They Occur Naturally in Food - Sulfites are commonly found in other foods such as fruit juice, dried fruits, fruit concentrate, syrups, sugar, jam, baked goods, pizza dough, cheese and prescription drugs in amounts ranging from 6 to 6000 PPM.

There is No Such Thing as A Sulfite-Free Wine - There is no such thing as a sulfite-free wine; fermenting yeasts present on all grape skins generate naturally occurring sulfites (6 to 40 PPM). Wines without added sulfites have a shelf life of less than one year and must be consumed within 24 hours of uncorking.

FDA Regulated - The FDA regulations stipulate that wine with less than 10 parts per million (PPM) can be regarded as “sulfite-free”. Most wines do not have more than 70 PPM, they can be up to 350PPM but the finished product must be less than 100 PPM.

Allergies - According to the FDA, only 0.4% of the population is highly allergic to sulfites, with the highest risk group being asthmatics, where a respiratory distress reaction may prove life-threatening.

*Recent studies indicate that there is no correlation between the histamine or tannic content of wine and wine intolerance.*

Histamine - Histamines are compounds that occur naturally in the skins of grapes, red wines have higher levels as they are fermented in contact with the skins.

A typical histamine reaction includes headache, watery/swollen eyes, flushing, itching, nausea, swelling of the face and/or tongue.

On average there is 10 times more histamine in food than wine, and it is found in foods such as aged cheese, fish, meat, yeast extract and products, and some vegetables.

Intolerance or Allergy? - Only a small amount of a substance is needed to have an allergic reaction. The immune system presumes to be under attack by the substance and reacts accordingly; inducing symptoms such as low blood pressure, flushing, nasal congestion, gastro-intestinal and respiratory distress, watery swollen eyes, swelling of face, nausea, rashes and headaches/migraines.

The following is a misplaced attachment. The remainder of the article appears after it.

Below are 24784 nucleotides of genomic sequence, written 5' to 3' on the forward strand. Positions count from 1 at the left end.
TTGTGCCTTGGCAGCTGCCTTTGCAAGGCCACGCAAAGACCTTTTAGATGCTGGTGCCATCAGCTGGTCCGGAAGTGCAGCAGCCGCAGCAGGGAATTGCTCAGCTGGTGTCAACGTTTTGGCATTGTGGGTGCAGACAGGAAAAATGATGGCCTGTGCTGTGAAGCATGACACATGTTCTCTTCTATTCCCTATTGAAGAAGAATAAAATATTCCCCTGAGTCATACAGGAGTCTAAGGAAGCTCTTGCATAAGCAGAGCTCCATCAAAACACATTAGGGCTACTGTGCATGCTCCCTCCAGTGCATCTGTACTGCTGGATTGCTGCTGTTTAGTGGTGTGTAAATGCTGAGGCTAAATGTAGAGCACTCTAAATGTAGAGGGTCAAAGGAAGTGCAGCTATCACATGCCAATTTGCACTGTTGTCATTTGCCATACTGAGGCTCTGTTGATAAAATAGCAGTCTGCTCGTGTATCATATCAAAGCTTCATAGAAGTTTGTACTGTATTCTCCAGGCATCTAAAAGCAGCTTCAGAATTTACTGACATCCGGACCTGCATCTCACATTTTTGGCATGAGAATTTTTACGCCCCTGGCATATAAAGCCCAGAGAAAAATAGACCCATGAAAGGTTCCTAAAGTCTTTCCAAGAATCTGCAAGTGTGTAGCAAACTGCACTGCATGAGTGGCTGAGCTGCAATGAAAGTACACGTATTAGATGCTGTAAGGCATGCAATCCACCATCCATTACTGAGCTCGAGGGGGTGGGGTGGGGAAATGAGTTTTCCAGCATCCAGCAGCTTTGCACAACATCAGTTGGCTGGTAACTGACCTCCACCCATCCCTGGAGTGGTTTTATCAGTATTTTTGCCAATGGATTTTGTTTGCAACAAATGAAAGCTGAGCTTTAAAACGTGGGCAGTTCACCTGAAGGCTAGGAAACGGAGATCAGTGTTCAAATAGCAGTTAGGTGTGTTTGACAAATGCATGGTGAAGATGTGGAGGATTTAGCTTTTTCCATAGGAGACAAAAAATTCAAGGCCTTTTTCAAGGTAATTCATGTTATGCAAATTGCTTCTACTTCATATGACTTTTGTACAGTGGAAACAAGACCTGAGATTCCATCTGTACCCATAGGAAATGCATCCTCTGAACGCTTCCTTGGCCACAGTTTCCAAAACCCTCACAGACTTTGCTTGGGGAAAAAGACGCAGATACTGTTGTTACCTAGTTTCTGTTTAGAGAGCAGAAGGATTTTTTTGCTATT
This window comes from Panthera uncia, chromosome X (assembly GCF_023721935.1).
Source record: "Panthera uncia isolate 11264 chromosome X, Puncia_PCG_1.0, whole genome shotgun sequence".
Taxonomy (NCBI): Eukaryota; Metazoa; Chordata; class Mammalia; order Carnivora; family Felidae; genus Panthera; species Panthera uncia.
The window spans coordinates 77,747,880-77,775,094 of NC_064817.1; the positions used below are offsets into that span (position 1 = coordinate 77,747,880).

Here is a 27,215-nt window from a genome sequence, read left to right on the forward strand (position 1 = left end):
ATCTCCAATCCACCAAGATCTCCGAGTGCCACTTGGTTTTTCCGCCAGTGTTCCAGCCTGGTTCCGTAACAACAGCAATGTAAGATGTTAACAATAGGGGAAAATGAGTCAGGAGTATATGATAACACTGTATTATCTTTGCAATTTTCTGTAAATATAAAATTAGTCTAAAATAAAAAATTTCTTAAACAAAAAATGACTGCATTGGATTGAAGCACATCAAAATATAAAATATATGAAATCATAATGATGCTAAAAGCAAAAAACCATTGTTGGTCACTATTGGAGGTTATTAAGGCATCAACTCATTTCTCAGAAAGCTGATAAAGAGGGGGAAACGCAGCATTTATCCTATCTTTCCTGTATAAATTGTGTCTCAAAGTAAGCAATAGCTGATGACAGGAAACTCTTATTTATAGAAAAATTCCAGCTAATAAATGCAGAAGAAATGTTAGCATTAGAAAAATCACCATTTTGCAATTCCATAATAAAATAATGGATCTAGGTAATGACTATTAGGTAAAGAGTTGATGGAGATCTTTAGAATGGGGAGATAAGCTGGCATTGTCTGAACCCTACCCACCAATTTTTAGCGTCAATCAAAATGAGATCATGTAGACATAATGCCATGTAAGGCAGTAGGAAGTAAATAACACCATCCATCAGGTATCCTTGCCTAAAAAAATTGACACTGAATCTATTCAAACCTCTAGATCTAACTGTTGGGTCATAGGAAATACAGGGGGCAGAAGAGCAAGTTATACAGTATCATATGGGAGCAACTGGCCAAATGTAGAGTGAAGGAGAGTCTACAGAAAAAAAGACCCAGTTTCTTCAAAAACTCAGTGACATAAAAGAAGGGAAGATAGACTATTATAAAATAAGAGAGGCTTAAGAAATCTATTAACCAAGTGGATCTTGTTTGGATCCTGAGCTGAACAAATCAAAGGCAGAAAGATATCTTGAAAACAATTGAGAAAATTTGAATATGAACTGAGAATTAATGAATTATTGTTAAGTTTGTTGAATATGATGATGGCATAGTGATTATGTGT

A Food Intolerance is an adverse reaction that does not affect the immune system.

Effect of Histamine from Wine - It has been theorized an allergic reaction may occur if wine is ingested with histamine rich foods.

Intolerance to wine is not related to the concentration of histamine in wine, but other substances such as acetaldehyde (a histamine releasing substance).

Tannins - Tannins are found in wine; they originate from both the grape skins and seeds, and the hydrolysable tannins extracted from the oak wood the wine is aged in. Tannins are more noticeable in red wines because the juice is fermented in contact with the skins and seeds.

Tannins play an important role in preventing oxidization in aging wine, and appear to polymerize and make up a major portion of the sediment in wine.

Tannins are also found in other food and drink products such as tea, soy and chocolate.

It has been theorized tannins may be responsible for the “Red Wine Headache” as ingesting tannins release serotonin, potentially resulting in headaches.

Ethanol - Grapes are approximately 80% water and 20% sugar. The grapes turn into wine when naturally or artificially occurring yeasts turn the sugar into alcohol during the fermentation process.
The actual type of alcohol created by the yeasts is ethyl alcohol or ethanol, which is one of the four energy sources for the human body.

It has been theorized ethanol may play a role in histamine-related reactions to wine as it accelerates absorption of histamine and may delay the metabolism of histamine in liver which exacerbates the effects of the histamine in the system.